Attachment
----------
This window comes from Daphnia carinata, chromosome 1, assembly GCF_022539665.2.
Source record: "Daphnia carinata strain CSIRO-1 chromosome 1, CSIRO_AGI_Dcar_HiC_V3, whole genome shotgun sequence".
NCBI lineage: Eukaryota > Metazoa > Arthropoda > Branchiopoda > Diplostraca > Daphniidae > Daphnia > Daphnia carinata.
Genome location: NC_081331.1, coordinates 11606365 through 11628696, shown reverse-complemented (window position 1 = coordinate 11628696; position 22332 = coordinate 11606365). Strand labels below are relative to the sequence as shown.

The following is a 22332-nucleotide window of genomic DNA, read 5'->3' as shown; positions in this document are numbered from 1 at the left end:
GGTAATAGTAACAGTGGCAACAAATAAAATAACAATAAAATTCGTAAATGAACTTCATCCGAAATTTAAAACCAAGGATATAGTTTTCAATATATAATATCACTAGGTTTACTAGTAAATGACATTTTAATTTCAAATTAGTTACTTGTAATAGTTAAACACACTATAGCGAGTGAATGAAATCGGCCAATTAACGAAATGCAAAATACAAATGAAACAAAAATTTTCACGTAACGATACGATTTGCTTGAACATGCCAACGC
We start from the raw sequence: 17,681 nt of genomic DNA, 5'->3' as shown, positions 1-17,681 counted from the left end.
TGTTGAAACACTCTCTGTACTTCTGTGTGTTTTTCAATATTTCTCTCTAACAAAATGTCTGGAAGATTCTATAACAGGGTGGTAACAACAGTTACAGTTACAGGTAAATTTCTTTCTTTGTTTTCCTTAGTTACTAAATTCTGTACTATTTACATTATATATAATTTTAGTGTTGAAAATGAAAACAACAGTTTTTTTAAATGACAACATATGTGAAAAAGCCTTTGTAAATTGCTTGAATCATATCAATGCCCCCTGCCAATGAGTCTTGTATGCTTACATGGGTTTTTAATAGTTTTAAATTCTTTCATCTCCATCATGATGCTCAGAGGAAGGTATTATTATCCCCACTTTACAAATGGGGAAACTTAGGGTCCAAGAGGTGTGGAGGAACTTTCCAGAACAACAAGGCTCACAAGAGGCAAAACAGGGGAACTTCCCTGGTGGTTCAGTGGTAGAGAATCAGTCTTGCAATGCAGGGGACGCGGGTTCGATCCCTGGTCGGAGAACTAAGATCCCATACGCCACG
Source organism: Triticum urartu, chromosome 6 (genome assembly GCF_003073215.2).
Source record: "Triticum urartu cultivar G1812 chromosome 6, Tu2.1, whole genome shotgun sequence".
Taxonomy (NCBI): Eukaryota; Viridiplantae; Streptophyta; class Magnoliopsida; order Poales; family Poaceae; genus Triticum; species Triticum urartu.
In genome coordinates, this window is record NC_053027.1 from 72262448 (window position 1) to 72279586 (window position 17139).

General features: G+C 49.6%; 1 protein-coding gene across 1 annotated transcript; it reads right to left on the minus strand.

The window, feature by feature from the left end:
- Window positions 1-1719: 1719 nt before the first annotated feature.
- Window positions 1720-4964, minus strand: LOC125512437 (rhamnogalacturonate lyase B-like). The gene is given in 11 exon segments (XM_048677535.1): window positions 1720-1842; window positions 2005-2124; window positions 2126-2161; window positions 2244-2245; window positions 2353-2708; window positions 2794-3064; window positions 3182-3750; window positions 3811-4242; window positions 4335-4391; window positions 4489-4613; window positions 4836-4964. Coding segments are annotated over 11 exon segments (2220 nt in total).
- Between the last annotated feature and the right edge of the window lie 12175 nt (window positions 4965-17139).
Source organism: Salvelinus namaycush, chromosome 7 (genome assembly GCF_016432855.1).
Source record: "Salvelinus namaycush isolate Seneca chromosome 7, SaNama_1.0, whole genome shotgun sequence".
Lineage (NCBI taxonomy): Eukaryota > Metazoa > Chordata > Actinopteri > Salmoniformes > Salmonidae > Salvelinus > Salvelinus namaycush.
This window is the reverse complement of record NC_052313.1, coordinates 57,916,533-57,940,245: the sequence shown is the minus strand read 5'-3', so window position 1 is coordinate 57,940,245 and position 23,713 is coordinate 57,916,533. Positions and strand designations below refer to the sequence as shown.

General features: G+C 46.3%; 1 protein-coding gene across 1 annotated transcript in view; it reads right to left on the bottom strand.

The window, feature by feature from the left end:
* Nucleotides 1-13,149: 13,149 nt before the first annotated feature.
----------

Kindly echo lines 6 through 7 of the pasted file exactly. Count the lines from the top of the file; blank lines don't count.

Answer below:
GGTAATAGTAACAGTGGCAACAAATAAAATAACAATAAAATTCGTAAATGAACTTCATCCGAAATTTAAAACCAAGGATATAGTTTTCAATATATAATATCACTAGGTTTACTAGTAAATGACATTTTAATTTCAAATTAGTTACTTGTAATAGTTAAACACACTATAGCGAGTGAATGAAATCGGCCAATTAACGAAATGCAAAATACAAATGAAACAAAAATTTTCACGTAACGATACGATTTGCTTGAACATGCCAACGC
We start from the raw sequence: 17,681 nt of genomic DNA, 5'->3' as shown, positions 1-17,681 counted from the left end.